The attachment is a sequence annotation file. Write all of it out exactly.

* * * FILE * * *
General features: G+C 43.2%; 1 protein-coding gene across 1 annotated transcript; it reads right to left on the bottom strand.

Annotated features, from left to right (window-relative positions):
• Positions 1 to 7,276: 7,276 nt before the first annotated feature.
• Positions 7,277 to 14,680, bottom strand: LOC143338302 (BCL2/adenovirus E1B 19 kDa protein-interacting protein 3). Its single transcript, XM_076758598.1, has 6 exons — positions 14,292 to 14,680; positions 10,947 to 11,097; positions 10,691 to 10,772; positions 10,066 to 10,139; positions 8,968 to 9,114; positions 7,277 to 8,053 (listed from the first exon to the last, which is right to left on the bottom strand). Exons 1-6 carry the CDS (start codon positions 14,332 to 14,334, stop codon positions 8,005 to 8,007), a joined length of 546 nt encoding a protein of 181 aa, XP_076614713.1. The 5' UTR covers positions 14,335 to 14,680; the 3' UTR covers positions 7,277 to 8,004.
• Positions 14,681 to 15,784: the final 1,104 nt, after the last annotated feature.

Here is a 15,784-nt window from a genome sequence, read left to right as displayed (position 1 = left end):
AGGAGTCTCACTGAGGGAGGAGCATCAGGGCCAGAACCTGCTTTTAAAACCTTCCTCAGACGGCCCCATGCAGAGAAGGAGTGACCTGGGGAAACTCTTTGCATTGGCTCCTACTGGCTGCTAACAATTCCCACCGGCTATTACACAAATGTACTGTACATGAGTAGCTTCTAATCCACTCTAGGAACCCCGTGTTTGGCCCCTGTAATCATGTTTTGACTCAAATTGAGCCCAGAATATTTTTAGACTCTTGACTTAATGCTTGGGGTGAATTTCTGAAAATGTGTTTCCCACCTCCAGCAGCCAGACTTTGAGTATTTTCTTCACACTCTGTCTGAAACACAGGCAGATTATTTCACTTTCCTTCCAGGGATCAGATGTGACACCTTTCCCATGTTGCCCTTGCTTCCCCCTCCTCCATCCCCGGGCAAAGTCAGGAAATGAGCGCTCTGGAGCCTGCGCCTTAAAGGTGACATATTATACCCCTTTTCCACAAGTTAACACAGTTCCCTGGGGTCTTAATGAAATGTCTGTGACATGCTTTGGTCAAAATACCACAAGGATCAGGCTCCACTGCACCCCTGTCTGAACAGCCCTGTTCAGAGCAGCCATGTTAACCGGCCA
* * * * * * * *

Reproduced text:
General features: G+C 43.2%; 1 protein-coding gene across 1 annotated transcript; it reads right to left on the bottom strand.

Annotated features, from left to right (window-relative positions):
• Positions 1 to 7,276: 7,276 nt before the first annotated feature.
• Positions 7,277 to 14,680, bottom strand: LOC143338302 (BCL2/adenovirus E1B 19 kDa protein-interacting protein 3). Its single transcript, XM_076758598.1, has 6 exons — positions 14,292 to 14,680; positions 10,947 to 11,097; positions 10,691 to 10,772; positions 10,066 to 10,139; positions 8,968 to 9,114; positions 7,277 to 8,053 (listed from the first exon to the last, which is right to left on the bottom strand). Exons 1-6 carry the CDS (start codon positions 14,332 to 14,334, stop codon positions 8,005 to 8,007), a joined length of 546 nt encoding a protein of 181 aa, XP_076614713.1. The 5' UTR covers positions 14,335 to 14,680; the 3' UTR covers positions 7,277 to 8,004.
• Positions 14,681 to 15,784: the final 1,104 nt, after the last annotated feature.

Here is a 15,784-nt window from a genome sequence, read left to right as displayed (position 1 = left end):
AGGAGTCTCACTGAGGGAGGAGCATCAGGGCCAGAACCTGCTTTTAAAACCTTCCTCAGACGGCCCCATGCAGAGAAGGAGTGACCTGGGGAAACTCTTTGCATTGGCTCCTACTGGCTGCTAACAATTCCCACCGGCTATTACACAAATGTACTGTACATGAGTAGCTTCTAATCCACTCTAGGAACCCCGTGTTTGGCCCCTGTAATCATGTTTTGACTCAAATTGAGCCCAGAATATTTTTAGACTCTTGACTTAATGCTTGGGGTGAATTTCTGAAAATGTGTTTCCCACCTCCAGCAGCCAGACTTTGAGTATTTTCTTCACACTCTGTCTGAAACACAGGCAGATTATTTCACTTTCCTTCCAGGGATCAGATGTGACACCTTTCCCATGTTGCCCTTGCTTCCCCCTCCTCCATCCCCGGGCAAAGTCAGGAAATGAGCGCTCTGGAGCCTGCGCCTTAAAGGTGACATATTATACCCCTTTTCCACAAGTTAACACAGTTCCCTGGGGTCTTAATGAAATGTCTGTGACATGCTTTGGTCAAAATACCACAAGGATCAGGCTCCACTGCACCCCTGTCTGAACAGCCCTGTTCAGAGCAGCCATGTTAACCGGCCA